Top 25 Albums of 2005: Part 2 (10-1)
10. My Morning Jacket - Z
"By trimming thirty minutes off their standard record’s length, the members of My Morning Jacket have paradoxically managed to broaden their sound, cutting the fat to give us ten songs that jive, moon-walk and cock-rock in equal measure. " -Prefix Magazine
9. Spoon - Gimme Fiction
"Spoon continues to build one of the most consistent, and distinctive, bodies of work in indie rock -- the band makes changes and takes chances from album to album, but ends up sounding exactly how Spoon should sound each time."
-All Music Guide
8. Bloc Party - Silent Alarm
"Unlike so many of their Gang of Four-worshipping peers, Bloc Party are that rare band that can actually transcend their influences and press clippings, crushing the fervor surrounding their arrival in a hail of splintered guitars and sumptuous despondency."
7. Andrew Bird - Andrew Bird & the Mysterious Production of Eggs
"It's a densely melodic place composed of layered instruments so intricately intertwined with each other and Bird's lyrics that repeated listenings inevitably reveal a hidden but grandiose vision of what a pop record can be."
6. Clap Your Hands Say Yeah - Clap You Hands Say Yeah
"When they began their self-titled debut, they were uncertain kids from Brooklyn making a record from all the music they had ever known. They’re leaving veterans of the game with obvious talent and colossal potential."
-Delusions of Adequacy
5. Wolf Parade - Apologies to the Queen Mary
"Their sturdy, inventive debut, Apologies to the Queen Mary, draws further, fresh blood from the indie rock stone."
"What really distinguishes Apologies to the Queen Mary from just another ambitious rock album though, is the dynamic and accessible songwriting -- and the voices that propel those songs from the streets to the stratosphere."
4. Okkervil River - Black Sheep Boy
"With Black Sheep Boy, Okkervil River have made the kind of minor classic that will inspire obsessive-compulsive love affairs with the lucky people who stumble upon it."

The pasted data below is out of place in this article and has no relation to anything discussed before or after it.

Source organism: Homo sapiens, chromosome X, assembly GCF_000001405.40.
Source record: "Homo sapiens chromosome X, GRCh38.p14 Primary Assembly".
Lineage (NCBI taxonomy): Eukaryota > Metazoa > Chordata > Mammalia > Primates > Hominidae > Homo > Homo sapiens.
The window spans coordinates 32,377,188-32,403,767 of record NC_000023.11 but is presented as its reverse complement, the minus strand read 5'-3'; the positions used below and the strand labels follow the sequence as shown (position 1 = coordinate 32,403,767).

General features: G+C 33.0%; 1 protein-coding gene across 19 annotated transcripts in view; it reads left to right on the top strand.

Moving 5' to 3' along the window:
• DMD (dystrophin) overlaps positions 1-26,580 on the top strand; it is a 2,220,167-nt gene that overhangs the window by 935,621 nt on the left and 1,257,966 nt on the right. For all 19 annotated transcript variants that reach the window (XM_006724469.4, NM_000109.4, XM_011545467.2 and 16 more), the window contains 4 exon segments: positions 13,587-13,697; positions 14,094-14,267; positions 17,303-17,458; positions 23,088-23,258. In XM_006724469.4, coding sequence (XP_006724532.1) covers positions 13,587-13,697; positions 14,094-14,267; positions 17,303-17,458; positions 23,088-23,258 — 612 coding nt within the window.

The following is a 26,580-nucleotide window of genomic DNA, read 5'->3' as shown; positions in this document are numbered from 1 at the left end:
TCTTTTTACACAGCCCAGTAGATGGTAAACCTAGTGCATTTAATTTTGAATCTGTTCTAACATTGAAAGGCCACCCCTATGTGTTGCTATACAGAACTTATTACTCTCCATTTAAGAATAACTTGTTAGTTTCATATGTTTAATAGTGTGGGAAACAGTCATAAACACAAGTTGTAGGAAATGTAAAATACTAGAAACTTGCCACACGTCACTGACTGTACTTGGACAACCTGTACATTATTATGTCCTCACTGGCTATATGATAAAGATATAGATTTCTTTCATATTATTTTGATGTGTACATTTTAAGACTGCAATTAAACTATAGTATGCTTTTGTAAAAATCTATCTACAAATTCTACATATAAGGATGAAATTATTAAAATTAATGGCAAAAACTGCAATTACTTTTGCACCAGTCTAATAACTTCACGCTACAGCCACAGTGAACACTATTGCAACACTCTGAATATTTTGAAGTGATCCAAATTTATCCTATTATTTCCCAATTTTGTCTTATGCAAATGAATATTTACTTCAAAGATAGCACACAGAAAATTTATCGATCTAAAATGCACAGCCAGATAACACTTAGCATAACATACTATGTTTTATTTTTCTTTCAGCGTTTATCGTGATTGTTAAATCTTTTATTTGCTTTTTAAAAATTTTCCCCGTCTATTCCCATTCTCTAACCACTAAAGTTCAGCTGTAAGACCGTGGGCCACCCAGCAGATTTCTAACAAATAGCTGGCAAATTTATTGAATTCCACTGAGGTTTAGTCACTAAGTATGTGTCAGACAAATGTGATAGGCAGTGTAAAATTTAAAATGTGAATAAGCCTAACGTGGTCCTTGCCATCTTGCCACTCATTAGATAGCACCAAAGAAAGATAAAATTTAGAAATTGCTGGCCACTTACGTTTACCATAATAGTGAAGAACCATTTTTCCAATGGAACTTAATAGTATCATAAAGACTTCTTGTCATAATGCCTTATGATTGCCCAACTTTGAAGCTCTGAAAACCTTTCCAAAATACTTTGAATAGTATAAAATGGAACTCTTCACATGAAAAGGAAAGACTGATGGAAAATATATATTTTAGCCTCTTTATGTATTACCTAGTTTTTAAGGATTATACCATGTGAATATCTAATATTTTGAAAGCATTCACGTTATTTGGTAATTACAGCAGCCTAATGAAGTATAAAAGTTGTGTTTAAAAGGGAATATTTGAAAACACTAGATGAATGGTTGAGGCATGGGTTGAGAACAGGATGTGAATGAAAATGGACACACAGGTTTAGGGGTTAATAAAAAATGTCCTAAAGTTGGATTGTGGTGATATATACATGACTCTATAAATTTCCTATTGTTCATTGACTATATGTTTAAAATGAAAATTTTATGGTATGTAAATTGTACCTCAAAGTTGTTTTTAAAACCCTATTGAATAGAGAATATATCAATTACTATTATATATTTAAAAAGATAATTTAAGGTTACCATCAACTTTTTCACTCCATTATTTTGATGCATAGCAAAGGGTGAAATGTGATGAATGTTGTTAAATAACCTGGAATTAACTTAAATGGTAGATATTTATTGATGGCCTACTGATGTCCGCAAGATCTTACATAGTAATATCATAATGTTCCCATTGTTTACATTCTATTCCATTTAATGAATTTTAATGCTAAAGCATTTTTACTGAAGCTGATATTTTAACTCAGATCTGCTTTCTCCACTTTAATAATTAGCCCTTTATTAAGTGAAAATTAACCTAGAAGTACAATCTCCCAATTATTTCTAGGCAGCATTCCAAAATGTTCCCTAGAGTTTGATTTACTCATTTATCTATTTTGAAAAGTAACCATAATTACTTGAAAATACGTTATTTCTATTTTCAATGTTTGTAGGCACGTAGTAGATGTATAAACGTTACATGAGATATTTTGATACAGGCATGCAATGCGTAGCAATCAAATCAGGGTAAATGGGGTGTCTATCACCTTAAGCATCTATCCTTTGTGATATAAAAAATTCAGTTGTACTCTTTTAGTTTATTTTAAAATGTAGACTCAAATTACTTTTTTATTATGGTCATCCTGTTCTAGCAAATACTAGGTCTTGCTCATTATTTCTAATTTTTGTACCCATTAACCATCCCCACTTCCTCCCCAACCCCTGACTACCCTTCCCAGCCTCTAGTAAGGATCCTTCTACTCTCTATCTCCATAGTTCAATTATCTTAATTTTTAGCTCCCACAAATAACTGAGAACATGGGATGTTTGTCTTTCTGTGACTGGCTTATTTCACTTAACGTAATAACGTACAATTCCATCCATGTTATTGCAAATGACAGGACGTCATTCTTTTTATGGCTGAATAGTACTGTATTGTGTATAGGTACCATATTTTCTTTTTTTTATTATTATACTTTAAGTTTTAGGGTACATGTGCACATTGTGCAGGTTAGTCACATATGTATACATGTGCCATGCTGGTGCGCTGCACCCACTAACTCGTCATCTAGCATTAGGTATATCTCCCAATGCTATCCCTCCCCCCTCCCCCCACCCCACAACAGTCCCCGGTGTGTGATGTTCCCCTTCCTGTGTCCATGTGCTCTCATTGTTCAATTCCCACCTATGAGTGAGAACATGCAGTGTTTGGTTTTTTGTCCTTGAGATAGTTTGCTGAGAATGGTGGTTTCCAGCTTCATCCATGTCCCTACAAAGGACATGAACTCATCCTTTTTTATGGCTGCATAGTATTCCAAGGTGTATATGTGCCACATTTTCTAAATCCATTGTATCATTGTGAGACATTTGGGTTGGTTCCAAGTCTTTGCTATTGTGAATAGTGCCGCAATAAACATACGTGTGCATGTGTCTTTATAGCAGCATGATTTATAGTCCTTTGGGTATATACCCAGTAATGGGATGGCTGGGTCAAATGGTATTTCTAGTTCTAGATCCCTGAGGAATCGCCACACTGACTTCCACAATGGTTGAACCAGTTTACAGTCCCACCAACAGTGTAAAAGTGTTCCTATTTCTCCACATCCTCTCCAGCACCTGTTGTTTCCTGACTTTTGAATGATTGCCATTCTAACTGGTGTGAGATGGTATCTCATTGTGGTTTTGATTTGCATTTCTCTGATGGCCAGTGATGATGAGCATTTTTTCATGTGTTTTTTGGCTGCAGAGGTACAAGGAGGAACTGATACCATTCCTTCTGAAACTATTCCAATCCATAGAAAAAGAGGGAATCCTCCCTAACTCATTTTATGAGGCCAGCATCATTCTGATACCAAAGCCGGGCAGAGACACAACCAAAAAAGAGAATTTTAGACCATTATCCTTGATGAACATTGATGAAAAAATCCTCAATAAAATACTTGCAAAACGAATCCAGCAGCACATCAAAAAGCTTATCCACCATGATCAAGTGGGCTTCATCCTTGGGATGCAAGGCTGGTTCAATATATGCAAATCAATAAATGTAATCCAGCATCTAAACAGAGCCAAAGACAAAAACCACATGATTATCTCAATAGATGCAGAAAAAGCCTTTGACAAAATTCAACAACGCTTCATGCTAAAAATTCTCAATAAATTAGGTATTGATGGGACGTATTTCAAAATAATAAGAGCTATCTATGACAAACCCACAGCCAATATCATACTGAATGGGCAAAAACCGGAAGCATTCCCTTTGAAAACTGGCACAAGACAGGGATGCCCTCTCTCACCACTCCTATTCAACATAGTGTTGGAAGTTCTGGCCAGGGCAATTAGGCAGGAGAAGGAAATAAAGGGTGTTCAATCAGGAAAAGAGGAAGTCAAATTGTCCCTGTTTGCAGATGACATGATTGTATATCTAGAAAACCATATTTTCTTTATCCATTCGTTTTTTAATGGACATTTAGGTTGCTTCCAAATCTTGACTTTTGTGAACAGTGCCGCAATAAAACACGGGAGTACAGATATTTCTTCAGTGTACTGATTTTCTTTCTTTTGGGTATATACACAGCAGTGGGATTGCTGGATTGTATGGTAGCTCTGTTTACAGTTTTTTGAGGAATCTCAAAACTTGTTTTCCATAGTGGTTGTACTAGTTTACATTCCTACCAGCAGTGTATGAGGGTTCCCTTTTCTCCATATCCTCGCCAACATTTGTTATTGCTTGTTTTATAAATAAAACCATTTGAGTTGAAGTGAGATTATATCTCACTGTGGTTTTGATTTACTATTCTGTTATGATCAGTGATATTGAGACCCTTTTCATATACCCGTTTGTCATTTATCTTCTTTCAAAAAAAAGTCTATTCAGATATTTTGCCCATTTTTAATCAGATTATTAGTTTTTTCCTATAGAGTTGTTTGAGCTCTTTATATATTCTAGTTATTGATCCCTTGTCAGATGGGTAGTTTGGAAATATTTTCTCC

"Consistently excellent, Okkervil River's Black Sheep Boy is a record that stuns on first listen, then manages the elusive -- it sinks deep into your soul."
3. Animal Collective - Feels
"Feels takes the Collective in an exciting new direction, creating the kind of record that expands on the group's less esoteric strengths while also pushing their sound forward."
"Half of the album is rambunctious and full, driving and manic; the other half charms us with melancholic lullabies fueled by a single sip from the purple bottle. The result: With Feels, Animal Collective has created its first pop masterpiece."
2. The National - Alligator
"The National seems to have settled into a fine balance between the hungover brooding of Leonard Cohen and the more mellifluous tendencies of Joy Division and Echo and the Bunnymen."
-Delusions of Adequacy
"Tonally and lyrically somewhere between Leonard Cohen, Aidan Moffett and David Berman, Berringer’s cynical, world-worn love-letters and resigned croon work perfectly with the band’s rock steady rhythm-section."
"The National are able to pack as much power into the songs on Alligator as any of the more heralded indie-rock bands working right now, only The National have taken the common influences and grafted them into something altogether fresh and remarkable."
1. Sufjan Stevens - Illinois
"From its framing gimmick and its anti-folk folk songwriting to its he-has-to-be-kidding song titles and its show-offy instrumentation, Illinois should reduce to a simple stunt performance. That it's pop-art of the highest caliber, instead, cements Stevens as one of the most vital voices in music today."
"Once you've taken in how wonderful it sounds, it'll be time to thrill at how much of it there is, then how dense it all is."
"Someday the Smithsonian will file this sprawling musical celebration into their collection between Van Dyke Parks’ Discover America and Norman Rockwell’s Saturday Evening Post covers -- joyous, generous Americana filtered through a singular sensibility."
"Vast in scope and breathtaking in its beauty, Illinois may very well be the album that heralds Sufjan Stevens as one of this young century’s most talented artists."